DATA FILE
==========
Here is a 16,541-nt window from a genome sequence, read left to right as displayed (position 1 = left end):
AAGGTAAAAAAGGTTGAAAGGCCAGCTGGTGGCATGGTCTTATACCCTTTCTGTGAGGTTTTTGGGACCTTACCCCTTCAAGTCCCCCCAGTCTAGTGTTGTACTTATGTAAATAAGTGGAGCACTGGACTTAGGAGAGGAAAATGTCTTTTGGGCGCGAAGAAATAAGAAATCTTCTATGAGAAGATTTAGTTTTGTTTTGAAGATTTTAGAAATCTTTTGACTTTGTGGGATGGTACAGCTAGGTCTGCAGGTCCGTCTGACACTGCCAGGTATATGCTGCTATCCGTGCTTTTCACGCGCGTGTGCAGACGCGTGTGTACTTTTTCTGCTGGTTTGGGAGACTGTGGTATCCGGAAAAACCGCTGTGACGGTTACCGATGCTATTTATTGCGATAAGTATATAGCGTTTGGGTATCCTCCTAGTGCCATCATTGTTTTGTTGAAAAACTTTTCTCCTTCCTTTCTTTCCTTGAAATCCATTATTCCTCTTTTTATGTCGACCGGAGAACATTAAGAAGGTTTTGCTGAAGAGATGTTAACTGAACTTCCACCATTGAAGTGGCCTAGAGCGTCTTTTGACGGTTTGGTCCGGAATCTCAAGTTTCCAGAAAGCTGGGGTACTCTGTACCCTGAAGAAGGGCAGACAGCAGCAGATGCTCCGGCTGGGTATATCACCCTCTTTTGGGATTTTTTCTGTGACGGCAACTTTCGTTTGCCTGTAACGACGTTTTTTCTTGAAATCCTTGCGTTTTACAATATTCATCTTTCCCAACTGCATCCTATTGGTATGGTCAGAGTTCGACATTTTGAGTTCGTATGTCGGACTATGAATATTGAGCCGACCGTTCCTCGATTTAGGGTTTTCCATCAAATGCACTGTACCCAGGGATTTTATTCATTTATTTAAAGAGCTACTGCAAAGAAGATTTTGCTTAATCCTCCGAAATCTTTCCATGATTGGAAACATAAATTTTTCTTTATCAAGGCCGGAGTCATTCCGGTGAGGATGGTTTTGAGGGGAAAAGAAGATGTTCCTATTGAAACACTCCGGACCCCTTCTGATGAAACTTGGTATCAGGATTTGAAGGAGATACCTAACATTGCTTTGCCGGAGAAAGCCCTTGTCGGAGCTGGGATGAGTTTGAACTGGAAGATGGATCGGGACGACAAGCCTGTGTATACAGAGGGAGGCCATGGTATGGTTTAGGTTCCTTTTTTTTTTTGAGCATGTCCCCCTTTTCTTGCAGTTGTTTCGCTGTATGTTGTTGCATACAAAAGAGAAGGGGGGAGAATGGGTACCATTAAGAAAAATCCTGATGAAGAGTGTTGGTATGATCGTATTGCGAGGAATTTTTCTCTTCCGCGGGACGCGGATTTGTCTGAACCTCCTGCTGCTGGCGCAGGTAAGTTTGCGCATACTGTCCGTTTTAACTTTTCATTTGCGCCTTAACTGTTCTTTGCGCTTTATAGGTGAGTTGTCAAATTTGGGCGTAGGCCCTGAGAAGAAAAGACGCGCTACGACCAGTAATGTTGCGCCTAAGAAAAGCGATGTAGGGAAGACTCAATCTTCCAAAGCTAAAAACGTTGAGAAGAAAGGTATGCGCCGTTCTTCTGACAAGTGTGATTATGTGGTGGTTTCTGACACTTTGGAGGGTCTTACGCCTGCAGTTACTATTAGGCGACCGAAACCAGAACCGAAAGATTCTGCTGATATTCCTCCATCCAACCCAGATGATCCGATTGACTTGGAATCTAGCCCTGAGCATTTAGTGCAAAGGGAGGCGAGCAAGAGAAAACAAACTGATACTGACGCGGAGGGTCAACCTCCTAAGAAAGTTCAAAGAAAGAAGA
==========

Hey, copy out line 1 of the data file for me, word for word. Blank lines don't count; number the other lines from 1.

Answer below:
Here is a 16,541-nt window from a genome sequence, read left to right as displayed (position 1 = left end):